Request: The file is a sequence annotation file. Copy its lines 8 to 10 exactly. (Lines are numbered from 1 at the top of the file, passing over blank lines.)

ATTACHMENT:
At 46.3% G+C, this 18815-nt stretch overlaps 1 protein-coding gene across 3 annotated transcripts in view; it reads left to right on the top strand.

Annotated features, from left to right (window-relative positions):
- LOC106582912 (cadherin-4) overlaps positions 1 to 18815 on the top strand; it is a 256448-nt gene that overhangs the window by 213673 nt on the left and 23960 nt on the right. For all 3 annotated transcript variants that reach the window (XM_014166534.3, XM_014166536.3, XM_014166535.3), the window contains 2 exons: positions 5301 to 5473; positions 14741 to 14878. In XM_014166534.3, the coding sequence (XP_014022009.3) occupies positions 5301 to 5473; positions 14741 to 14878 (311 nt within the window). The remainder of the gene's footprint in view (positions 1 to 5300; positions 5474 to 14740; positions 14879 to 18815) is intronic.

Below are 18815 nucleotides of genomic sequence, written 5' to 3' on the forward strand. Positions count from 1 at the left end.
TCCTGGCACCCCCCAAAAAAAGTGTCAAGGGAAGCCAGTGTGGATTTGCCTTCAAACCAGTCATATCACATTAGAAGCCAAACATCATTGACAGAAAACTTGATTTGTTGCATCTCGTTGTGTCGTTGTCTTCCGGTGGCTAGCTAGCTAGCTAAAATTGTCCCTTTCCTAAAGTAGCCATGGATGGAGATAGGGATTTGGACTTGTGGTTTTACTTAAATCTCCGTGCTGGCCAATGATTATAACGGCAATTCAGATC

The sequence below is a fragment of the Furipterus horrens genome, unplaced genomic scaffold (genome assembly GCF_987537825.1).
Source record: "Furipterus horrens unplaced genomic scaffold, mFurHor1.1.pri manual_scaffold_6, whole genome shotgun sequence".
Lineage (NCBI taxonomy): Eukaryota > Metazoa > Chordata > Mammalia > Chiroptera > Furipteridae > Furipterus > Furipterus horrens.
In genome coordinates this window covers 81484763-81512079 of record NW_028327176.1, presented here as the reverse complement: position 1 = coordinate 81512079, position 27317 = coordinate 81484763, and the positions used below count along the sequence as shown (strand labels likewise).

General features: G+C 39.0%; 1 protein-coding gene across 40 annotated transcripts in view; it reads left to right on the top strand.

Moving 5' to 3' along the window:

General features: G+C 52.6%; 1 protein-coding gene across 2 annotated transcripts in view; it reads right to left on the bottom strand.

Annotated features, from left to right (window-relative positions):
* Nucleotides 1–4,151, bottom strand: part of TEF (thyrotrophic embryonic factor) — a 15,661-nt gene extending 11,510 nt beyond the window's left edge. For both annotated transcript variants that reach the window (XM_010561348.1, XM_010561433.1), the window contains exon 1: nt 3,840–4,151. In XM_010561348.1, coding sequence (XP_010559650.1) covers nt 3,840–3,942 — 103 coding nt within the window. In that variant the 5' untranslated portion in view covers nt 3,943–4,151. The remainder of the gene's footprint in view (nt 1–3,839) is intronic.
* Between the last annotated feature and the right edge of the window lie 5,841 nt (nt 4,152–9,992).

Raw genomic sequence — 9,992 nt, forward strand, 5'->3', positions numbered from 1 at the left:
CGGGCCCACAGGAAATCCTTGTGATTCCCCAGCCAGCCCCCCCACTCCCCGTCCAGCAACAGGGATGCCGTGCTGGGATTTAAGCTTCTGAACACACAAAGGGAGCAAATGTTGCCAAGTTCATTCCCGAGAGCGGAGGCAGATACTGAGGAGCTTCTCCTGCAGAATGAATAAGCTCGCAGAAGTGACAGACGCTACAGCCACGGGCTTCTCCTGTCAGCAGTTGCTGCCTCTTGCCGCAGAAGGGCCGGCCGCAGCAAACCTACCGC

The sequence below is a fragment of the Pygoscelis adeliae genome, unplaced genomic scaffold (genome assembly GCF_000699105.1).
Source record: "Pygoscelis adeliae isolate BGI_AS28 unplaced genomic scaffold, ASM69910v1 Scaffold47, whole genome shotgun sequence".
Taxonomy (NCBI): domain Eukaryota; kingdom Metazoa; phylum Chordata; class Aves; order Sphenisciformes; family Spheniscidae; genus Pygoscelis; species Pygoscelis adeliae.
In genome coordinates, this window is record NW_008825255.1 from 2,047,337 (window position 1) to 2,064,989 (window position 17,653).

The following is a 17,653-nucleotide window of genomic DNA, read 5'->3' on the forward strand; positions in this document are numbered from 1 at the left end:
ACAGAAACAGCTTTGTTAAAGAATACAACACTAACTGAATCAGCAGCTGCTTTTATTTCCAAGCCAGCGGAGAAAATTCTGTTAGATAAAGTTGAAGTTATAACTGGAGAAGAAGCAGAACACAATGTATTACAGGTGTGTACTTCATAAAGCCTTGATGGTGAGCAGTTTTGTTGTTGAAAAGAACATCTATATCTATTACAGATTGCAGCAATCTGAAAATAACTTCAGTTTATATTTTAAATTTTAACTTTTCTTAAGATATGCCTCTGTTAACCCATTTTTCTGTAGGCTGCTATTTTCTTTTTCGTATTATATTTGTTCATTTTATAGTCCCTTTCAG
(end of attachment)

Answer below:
Lineage (NCBI taxonomy): Eukaryota > Metazoa > Chordata > Mammalia > Chiroptera > Furipteridae > Furipterus > Furipterus horrens.
In genome coordinates this window covers 81484763-81512079 of record NW_028327176.1, presented here as the reverse complement: position 1 = coordinate 81512079, position 27317 = coordinate 81484763, and the positions used below count along the sequence as shown (strand labels likewise).

General features: G+C 39.0%; 1 protein-coding gene across 40 annotated transcripts in view; it reads left to right on the top strand.